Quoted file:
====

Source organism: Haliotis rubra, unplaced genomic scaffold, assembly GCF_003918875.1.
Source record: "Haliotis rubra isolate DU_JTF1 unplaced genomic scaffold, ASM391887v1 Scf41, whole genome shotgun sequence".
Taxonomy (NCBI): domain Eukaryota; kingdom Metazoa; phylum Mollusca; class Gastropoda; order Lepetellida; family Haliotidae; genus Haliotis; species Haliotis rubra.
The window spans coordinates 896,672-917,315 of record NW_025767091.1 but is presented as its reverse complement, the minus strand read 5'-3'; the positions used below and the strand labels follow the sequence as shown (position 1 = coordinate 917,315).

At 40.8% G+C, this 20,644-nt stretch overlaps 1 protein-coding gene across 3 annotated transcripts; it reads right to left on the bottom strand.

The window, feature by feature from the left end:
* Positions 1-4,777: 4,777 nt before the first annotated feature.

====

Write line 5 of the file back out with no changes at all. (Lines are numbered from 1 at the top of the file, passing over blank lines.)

At 40.8% G+C, this 20,644-nt stretch overlaps 1 protein-coding gene across 3 annotated transcripts; it reads right to left on the bottom strand.